Labor calls on gov’t: Stop mass layoffs, ensure job security

Published November 30, 2020, 4:00 PM

by Genalyn Kabiling

The government should put a stop to mass layoffs after some companies have allegedly taken advantage of the coronavirus pandemic to terminate regular workers, a labor group said Monday.

The Bukluran ng Manggagawang Pilipino (BMP) has proposed to the government to implement instead stringent measures to ensure employers would not undermine the workers’ job security during the pandemic.

The labor group is among the organizations that launched protest actions demanding better job security, health care, among others, for workers during the commemoration of Bonifacio Day Monday.

“Employers have been taking advantage of the current crises by terminating their regular workers and unionists and replacing them with contractual workers,” BMP president Atty. Luke Espiritu said.

“The DOLE (Department of Labor and Employment) must declare an immediate moratorium on mass-layoffs. They must impose stricter regulations and verification processes to ascertain that companies are not just exploiting the economic crisis to undermine security of tenure and unionism,” he said.

The labor group also voiced opposition to the House Bill No. 7036, or the so-called security of tenure bill , which only supposedly seeks to legitimize the practice of contractualization. It expressed concern for the plight of contractual workers, saying employers use third-party service providers to rescind from their obligations to regular workers.

“What we need is not a stricter definition for legitimate contracting nor to impose higher penalties for labor-only contracting, which is now prohibited by the Labor Code, but to abolish this anti-labor practice altogether. We demand an end to all forms of contractualization,” Espiritu said.

Other labor groups have also called for a stop to the alleged harassment of trade unions and red-tagging of activists as well as pushed for the repeal of the country’s anti-terror law, improved safety and health for workers, resumption of operations of provincial buses, during Bonifacio Day.

The Pagkakaisa ng Uring Manggagawa (PAGGAWA) coalition was among the groups that held a Bonifacio Day rally in Mendiola, Manila. Other multisectoral groups held rallies near the University of the Philippines in Quezon City

“The labor movement must realize the narrowness and limitations of craft-level and localized trade unionism, which could not fully address the ravages of the pandemic, recession, fascist attacks against trade union and human rights, and climate-induced disasters,” PAGGAWA spokesperson Leody de Guzman.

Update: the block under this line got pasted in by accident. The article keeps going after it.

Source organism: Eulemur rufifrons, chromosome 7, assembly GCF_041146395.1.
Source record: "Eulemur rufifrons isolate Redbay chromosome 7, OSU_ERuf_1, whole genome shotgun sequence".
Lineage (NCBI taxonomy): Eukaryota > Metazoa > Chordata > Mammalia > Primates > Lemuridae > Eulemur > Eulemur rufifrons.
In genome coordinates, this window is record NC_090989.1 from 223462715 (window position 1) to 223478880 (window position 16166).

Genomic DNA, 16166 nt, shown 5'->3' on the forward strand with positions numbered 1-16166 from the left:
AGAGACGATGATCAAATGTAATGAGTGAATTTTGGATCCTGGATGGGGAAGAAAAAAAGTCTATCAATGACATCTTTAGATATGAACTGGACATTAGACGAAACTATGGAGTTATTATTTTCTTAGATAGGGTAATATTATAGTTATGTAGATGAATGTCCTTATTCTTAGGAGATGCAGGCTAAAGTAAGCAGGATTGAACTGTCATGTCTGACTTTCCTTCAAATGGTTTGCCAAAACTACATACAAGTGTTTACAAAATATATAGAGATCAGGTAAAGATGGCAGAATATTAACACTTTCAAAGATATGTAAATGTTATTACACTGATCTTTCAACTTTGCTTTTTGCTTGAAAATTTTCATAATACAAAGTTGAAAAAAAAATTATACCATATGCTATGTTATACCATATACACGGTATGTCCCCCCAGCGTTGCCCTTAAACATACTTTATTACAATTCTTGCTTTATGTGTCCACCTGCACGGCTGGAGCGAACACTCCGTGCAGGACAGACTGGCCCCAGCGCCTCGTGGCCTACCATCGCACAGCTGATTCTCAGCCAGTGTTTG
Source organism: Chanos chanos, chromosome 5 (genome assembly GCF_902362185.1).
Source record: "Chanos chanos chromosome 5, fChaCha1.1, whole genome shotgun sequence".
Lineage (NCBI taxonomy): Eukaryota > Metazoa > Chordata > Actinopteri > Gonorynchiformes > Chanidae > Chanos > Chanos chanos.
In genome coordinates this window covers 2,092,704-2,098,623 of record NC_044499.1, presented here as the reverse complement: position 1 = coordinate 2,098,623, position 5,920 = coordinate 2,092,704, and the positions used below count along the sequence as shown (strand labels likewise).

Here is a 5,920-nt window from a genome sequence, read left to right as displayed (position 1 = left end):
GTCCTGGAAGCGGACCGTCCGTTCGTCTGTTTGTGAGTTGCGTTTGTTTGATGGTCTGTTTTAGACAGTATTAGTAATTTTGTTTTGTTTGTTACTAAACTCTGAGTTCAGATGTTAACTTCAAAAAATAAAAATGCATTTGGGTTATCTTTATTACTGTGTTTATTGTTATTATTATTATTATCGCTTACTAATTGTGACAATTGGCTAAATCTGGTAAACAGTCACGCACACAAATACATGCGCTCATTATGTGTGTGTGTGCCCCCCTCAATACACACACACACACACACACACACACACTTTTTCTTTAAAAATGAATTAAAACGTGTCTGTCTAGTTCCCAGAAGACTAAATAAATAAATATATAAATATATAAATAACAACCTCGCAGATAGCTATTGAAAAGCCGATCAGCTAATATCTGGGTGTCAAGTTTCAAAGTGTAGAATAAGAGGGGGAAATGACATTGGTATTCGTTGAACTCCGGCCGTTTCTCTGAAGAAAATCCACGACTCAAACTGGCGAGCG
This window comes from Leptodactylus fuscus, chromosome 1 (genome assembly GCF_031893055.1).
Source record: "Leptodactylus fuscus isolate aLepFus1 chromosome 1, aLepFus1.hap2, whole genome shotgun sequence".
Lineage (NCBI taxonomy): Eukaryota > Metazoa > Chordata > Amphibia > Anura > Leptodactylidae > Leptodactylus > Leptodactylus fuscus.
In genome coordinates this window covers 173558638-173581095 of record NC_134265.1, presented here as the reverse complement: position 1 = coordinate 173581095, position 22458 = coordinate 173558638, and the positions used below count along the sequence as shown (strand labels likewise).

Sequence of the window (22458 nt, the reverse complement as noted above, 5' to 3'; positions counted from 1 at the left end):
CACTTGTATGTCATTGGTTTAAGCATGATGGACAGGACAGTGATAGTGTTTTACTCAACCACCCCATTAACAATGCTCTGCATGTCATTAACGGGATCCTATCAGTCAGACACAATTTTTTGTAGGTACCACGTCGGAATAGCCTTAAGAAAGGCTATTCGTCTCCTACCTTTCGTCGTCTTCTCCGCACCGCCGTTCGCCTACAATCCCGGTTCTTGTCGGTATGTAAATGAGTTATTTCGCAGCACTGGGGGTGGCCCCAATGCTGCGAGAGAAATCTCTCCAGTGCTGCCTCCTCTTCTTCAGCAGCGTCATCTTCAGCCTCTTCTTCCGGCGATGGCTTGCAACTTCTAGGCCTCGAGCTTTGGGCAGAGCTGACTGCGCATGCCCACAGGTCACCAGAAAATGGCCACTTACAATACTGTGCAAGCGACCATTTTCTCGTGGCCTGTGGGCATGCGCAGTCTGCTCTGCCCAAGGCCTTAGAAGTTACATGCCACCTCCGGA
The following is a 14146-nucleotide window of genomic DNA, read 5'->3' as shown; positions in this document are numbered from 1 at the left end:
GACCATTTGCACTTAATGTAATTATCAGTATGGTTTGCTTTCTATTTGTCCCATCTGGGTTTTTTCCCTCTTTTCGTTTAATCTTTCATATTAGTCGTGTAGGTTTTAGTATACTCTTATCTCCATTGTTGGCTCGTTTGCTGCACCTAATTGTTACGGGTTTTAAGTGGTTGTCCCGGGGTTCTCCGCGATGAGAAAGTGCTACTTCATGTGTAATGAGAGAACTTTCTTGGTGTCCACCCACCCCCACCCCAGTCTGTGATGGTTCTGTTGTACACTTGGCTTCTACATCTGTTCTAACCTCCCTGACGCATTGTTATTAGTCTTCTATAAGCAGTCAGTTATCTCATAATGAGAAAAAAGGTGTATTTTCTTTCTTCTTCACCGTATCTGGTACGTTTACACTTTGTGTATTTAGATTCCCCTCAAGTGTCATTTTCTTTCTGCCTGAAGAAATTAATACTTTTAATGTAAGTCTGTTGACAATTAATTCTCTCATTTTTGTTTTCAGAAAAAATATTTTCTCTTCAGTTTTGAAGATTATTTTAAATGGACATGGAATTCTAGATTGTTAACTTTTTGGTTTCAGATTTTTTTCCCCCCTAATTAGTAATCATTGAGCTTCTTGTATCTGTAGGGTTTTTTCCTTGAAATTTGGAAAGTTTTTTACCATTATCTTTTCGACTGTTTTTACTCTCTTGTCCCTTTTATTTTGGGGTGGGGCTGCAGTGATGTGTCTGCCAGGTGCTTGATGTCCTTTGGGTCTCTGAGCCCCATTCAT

“Hence, PAGGAWA has collectively resolved to fight for a comprehensive overhaul of state policies and laws in order to protect the rights and welfare of the working class and their families,” De Guzman added.

Kilusang Mayo Uno (KMU) also called for the government’s accountability for alleged criminal negligence in dealing with the pandemic, economic crisis, and calamities that hit the country this year.

The group criticized the government for its alleged “ill-conceived militaristic measures” which supposedly made things worse for the country. The country’s jobless workers have reportedly reached 27 million during the pandemic, KMU said.

“In the tradition of Bonifacio’s militant struggle against oppressors, we are united here today. Our message is clear. We have had enough! Enough of the red-tagging and violations of our rights. Enough of the dismissal of our needs and concerns,” KMU chair Elmer Labog said.

A group of business process outsourcing employees has also denounced the labor department for allegedly being the “Grinch who stole Christmas’ when it allowed companies to provide prorated 13th month pay as well as extend the floating status of workers.

“At the onset of the pandemic that started sometime in March this year, thousands of BPO workers were either laid off, forced to file for a leave of absence or placed under floating status. We were expecting that DOLE will share the same sense of urgency by swiftly addressing these issues. But the other side of the coin is their policies and guidelines made it worst,” Mylene Cabalona, president of the BPO Industry Employees’ Network, said.